Fostering a Love for Art

Summer camp is back and the WAG is once again abuzz with young artists. Alongside clay and robotics themed camp weeks, the WAG launched a new Indigenous art camp, made possible by generous donors, to celebrate 10 years of summer camp programs and Qaumajuq365. The camp’s focus was rooted in reconnecting youth with their culture, traditional ways of being, and fostering a love for art.

Each day, campers started fresh with a morning smudge on the rooftop. Mitchell Saunders, camp director, explained the importance of this. “We smudge to get rid of bad energies, or any negative feelings we may have within us. We do a little prayer, and to see good things we bring the smudge to our eyes, to feel good things we bring it to our heart, to hear good things bring it to our ears.” The campers quickly integrated their morning smudge into their routines. “If we forgot, you bet one of the kids would remind us!” he said, pride evident.

Following the smudge, the campers spent most of their days creating, with visits to the galleries with curators interspersed. “It was wonderful to be able to show a wide variety of art,” Mitchell said. Mackenzie Anderson-Sasnella, one of the camp counsellors, found that the campers were deeply impacted by It’s Not Your Fault, 2015, a film piece by Raven Davis in the Born in Power exhibition, which specifically addresses the racist hate leveraged against Indigenous people. “The kids really got it. They’re familiar with what’s being said,” she noted. For the campers, seeing this variety among Indigenous artists is a reminder that no matter their art style and specialty, there is a place for them and their Indigeneity within the art world. Among other projects, students experimented with a version of pointillism, inspired by Christi Belcourt, decorated their own talking sticks, and created Water Protector posters, inspired by the Onaman Collective.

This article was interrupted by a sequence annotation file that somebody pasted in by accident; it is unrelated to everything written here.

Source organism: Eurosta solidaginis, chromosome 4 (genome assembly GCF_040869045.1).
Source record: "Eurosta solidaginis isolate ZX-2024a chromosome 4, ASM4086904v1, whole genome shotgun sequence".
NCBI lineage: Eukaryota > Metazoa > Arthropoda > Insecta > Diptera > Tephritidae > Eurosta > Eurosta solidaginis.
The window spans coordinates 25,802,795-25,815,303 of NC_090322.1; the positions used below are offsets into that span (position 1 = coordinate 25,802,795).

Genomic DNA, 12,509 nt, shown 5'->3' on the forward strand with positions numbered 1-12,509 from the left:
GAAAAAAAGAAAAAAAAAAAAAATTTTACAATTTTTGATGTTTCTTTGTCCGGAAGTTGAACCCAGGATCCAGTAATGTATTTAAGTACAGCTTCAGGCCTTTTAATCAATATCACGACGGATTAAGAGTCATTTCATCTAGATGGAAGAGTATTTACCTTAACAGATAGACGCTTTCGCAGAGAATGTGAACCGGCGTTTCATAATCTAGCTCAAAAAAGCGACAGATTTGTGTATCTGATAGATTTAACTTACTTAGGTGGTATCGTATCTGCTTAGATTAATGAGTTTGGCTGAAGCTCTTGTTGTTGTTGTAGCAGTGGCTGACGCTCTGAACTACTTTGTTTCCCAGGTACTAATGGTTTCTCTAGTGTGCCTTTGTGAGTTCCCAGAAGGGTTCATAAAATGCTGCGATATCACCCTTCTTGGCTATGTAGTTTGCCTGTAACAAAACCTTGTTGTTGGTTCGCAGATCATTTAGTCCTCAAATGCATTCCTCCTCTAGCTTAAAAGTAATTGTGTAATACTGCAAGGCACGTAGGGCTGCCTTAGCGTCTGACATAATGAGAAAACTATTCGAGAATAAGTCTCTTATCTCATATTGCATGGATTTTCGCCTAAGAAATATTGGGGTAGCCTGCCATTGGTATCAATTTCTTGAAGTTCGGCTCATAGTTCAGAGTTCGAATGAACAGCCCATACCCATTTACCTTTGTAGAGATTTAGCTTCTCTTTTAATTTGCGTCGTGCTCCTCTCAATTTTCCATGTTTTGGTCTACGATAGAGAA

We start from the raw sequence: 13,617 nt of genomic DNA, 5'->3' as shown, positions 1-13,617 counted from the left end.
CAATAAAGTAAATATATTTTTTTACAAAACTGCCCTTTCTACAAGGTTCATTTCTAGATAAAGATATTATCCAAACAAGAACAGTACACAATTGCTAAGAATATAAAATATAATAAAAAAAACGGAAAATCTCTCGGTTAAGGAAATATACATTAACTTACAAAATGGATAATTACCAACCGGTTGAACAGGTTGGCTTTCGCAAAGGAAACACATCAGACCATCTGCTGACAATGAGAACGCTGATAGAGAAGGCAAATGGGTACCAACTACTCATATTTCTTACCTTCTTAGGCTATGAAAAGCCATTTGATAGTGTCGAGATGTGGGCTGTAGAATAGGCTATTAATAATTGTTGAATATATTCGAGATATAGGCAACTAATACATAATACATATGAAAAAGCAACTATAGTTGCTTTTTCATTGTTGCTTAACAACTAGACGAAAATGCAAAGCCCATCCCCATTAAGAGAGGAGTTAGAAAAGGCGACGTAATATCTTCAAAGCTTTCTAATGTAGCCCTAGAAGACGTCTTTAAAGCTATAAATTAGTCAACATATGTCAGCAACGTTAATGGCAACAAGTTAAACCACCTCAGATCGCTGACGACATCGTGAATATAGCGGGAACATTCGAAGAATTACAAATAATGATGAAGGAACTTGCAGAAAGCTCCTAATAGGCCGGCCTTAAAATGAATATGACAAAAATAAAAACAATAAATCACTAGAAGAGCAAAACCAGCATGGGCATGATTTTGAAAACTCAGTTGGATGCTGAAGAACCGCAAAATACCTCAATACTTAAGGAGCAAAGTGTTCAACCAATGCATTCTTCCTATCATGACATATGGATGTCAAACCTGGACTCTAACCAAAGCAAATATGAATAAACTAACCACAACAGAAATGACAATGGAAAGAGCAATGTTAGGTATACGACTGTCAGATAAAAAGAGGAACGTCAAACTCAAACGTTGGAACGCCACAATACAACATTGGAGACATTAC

The Water Protector poster creation spanned the week, and the students were asked to think carefully about the colours and themes they wanted to include. Mitchell encouraged the students to limit their colours to those included on the Medicine Wheel: black, red, yellow, white, blue, green, and brown. At the end of the week, each student would proudly tell you the story of their poster, whether they were inspired by Nuliajuk (a protective marine spirit, mother and guardian to aquatic life), fishing with family, or turtles and their connection to truth through the Seven Sacred Teachings.

One of the final sessions was hosted by Dee Barsy, in which students explicitly focused on emotions. The emotions the students listed were not all light and joyful, and often leaned darker. “I saw him, and I knew what was happening there,” said Loïk Raymond, a counsellor, about one camper, “I was that kid, but we didn’t talk about this stuff. It would have been so good to have something like this back then.” Loïk, Mackenzie, and Mitchell have all pointed to the highly personal nature of this camp. For them and the campers, this too-short week was powerful, important, and represented a concrete step towards healing.

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One response to “Fostering a Love for Art”

  1. Aline says:

    Congratulations to the wonderful camp staff.

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